• Inferior work performance: Naturally, your job performance will suffer if you can’t get a good night’s sleep. Your thinking will be slower and your mood will be less positive.
  • Greater risk of cardiovascular disease: Over time, lack of sleep can start to impact your long-term health and well-being. Increased danger of a stroke or heart disease can be the outcome.
  • Increased stress and worry: When you don’t sleep, it makes those anxiety symptoms you already have even worse. This can result in a vicious cycle of mental health-related symptoms.

Other causes of anxiety

Tinnitus, of course, isn’t the only cause of anxiety. It’s important to recognize what these causes are so you can stay away from stress triggers and maybe decrease your tinnitus at the same time. Some of the most common causes of anxiety include the following:

  • Hyperstimulation: An anxiety attack can happen when somebody gets overstimulated with too much of any one thing. Being in a crowded place, for example, can cause some people to have an anxiety response.
  • Stress response: When something causes us great stress, our bodies will naturally go into an anxious mode. If you are being chased by a wild animal, that’s great. But when you’re working on a project at work, that’s not so great. Sometimes, the connection between the two isn’t apparent. Something that caused a stress response last week could cause an anxiety attack tomorrow. Even a stressor from a year ago can trigger an anxiety attack now.
  • Medical conditions: You might, in some situations, have a heightened anxiety response because of a medical condition.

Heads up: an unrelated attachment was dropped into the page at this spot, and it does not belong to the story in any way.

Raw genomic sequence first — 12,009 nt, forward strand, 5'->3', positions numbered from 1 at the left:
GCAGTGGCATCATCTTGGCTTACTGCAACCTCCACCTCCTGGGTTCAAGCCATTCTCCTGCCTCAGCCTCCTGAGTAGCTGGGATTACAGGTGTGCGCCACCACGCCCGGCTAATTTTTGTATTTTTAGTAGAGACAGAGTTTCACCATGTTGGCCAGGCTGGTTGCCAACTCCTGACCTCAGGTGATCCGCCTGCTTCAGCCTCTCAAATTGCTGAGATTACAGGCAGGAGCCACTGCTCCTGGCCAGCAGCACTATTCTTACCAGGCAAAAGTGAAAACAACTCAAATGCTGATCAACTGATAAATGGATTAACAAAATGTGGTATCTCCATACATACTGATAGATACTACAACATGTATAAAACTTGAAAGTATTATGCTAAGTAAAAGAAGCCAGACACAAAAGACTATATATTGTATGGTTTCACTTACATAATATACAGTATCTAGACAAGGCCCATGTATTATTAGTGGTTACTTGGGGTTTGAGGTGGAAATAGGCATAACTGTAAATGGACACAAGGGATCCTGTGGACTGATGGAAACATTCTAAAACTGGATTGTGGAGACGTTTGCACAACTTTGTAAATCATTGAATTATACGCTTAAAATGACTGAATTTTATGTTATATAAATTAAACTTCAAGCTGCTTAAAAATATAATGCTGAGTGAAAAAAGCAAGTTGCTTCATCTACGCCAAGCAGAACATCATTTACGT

Other causes: Less frequently, anxiety disorders may be caused by some of the following factors:

  • Fatigue and sleep deprivation (see the vicious cycle once again)
  • Poor nutrition
  • Certain recreational drugs
  • Use of stimulants (including caffeine)

This list is not exhaustive. And if you think you have an anxiety disorder, you should consult your provider about treatment options.

How to deal with your anxiety-related tinnitus?

With regards to anxiety-induced tinnitus, there are two general choices available. The anxiety can be dealt with or the tinnitus can be dealt with. Here’s how that might work in either circumstance:

Addressing anxiety

In general, anxiety disorders are treated in one of two ways:

  • Cognitive-behavioral Therapy (CBT): Certain thought patterns can inadvertently worsen your anxiety symptoms and this approach will help you identify those thought patterns. Patients are able to better prevent anxiety attacks by disrupting those thought patterns.
  • Medication: In some instances, medication could help you deal with your symptoms or make your symptoms less noticeable.

Treating tinnitus

Tinnitus can be treated in a variety of different ways, especially if it presents while you’re sleeping. Here are some common treatments:

  • White noise machine: When you’re attempting to sleep, use a white noise machine. Your tinnitus symptoms might be able to be masked by this strategy.
  • Masking device: Think of this as a white noise machine you wear beside your ears. This can help reduce how much you notice your tinnitus.
  • Cognitive-Behavioral Therapy (CBT): When you have tinnitus, CBT techniques can help you produce new thought patterns that accept, acknowledge, and reduce your tinnitus symptoms.

You could get better sleep by dealing with your tinnitus

As long as that humming or whooshing is keeping you up at night, you’ll be at risk of falling into one of these vicious cycles, fueled by anxiety and tinnitus. One solution is to focus on fixing your tinnitus first. Contact us so we can help.

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The site information is for educational and informational purposes only and does not constitute medical advice. To receive personalized advice or treatment, schedule an appointment.